“Public relations today is horrible. Any dope, any nitwit, any idiot can call him or herself a public relations practitioner.” [Edward Bernays, 1991] Is he right?
Bernays evidently considers himself – and is – above his own insult. Look at the composition of the statement itself: pure rhetoric. His tricolon rises to a crescendo with ‘idiot’ as he blends the vowel sounds of ‘dope’ and ‘nitwit’, creating a half-rhymed trio that is distinctly (and lyrically) wounding. To drive home his derision the synonyms’ sounds as well as their meanings are repeated, a sense compounded by each clause’s opening on ‘any’. He is direct, throwing down his disgust at the industry three times over. Like any classical rhetorician he opens strong, shocks us into submission and executes his goal: closing our minds to the power of PR.
In the beginning…
Rhetorical brilliance, however, does not automatically make an argument right, and clear flaws are apt to hide beneath eloquence. Here, the mistake is in Bernays’ use of ‘today’. Since the ‘today’ of 1991, The Cluetrain Manifesto has revolutionised our understanding of how an internet-age marketplace would – and, now, does – look. With inter-networked markets and intra-networked employees talking to each other, independent of an organisation’s official ‘voice’, PR practitioners have had to become smarter, and more nuanced, to be able to participate in the conversation. The marketplace, and we, have evolved almost beyond recognition.
Yet it is vital to remember what Bernays said in 1952, that the building blocks of PR – ‘informing people; persuading people; integrating people with people’ – are practically as old as society. It doesn’t matter whether we’re engaging in top-down, centuries-old persuasion of the people, or chatting laterally to them on Facebook. However much we change with the times, the ‘people’ part of PR has always been, and will always be, paramount.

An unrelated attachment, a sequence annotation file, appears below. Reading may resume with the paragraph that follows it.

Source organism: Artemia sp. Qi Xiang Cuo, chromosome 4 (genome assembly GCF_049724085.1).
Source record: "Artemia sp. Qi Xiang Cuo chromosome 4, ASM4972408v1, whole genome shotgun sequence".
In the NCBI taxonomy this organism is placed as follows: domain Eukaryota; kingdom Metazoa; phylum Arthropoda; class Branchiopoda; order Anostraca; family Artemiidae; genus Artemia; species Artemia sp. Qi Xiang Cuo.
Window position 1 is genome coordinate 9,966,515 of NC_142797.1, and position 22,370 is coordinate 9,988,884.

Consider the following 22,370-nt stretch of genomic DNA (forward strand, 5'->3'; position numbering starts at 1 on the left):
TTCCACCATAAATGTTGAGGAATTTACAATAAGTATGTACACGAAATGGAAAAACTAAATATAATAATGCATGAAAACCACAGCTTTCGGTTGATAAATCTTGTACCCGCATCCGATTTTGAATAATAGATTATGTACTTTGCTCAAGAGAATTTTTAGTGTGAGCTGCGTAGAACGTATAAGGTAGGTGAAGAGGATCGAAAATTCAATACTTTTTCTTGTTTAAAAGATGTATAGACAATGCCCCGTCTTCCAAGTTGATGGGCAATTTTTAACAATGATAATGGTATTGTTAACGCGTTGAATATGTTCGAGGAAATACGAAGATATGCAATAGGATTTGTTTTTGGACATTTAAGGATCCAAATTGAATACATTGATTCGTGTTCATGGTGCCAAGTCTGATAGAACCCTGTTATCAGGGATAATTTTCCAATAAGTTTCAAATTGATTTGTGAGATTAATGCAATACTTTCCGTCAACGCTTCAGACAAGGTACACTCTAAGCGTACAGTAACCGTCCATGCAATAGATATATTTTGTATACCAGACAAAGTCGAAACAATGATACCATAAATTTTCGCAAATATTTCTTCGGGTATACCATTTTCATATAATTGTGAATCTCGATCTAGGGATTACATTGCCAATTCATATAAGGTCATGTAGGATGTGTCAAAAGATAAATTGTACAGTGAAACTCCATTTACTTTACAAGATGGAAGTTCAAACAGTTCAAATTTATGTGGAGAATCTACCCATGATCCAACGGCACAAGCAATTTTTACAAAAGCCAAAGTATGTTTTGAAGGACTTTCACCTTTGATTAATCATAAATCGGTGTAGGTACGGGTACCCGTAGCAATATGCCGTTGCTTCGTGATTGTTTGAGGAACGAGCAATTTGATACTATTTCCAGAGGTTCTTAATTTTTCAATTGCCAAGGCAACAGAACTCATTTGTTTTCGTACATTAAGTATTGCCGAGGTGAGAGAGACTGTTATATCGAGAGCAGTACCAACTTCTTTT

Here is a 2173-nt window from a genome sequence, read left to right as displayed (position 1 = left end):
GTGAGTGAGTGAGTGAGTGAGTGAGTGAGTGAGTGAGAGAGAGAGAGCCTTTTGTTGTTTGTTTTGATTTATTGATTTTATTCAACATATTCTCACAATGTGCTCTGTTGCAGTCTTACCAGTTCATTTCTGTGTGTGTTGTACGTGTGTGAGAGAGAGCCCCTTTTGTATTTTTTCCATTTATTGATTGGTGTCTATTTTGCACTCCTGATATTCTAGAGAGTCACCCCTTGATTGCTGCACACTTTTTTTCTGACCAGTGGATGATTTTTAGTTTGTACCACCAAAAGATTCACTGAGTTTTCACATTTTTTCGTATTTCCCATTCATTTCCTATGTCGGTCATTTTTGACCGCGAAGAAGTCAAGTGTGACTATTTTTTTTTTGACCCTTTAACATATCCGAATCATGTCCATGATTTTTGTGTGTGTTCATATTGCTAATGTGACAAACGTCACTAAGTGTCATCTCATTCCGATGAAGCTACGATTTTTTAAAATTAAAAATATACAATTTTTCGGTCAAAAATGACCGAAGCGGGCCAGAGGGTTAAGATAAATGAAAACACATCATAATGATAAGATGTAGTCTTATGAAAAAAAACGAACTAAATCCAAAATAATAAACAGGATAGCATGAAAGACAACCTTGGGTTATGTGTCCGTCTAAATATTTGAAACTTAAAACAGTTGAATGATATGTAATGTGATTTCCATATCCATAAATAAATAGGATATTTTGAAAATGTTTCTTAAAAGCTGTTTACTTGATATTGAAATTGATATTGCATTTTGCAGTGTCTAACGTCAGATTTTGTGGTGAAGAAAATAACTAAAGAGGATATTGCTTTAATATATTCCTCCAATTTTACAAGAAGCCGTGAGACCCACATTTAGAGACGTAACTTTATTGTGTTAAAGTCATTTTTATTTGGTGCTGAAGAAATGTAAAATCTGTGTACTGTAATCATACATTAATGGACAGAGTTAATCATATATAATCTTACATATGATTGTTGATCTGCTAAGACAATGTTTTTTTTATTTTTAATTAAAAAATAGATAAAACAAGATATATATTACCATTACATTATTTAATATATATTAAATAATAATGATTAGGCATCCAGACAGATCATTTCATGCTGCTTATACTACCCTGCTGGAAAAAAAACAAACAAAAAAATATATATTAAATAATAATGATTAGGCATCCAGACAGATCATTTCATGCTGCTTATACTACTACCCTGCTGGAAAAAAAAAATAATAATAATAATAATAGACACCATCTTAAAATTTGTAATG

Survival of the fittest?
Nevertheless, there’s something to be said for Bernays’ intuition when describing PR practitioners as a bit simple. For in nature, it’s often an organism’s simplicity that enables it to survive. Take the single-celled bacterium. Thanks to its uncomplicated structure, newly adapted DNA is less likely to be incompatible with existing genetic material, leading to rapid evolution. This innate simplicity is also what makes PR capable of filling adaptive niches as soon as they open, ensuring our continued survival. We’ve kept person-to-person connections firmly at the centre of all we do, which allows us to merge our DNA with other corporate organisms as and when it suits us. We’ve cherry-picked bits from IT, finance and advertising: keeping crisis management on the ball with social media-scanning tools; measuring a campaign’s ROI; telling stories through creative imagery to catch eyes in a visual world. This challenges head-on the notion that simplicity is somehow bad. Sticking to our roots is a bold move, but a canny one; for it is only by staying simple that we can act so nimbly, quickly evolving new niches in times of rapid change.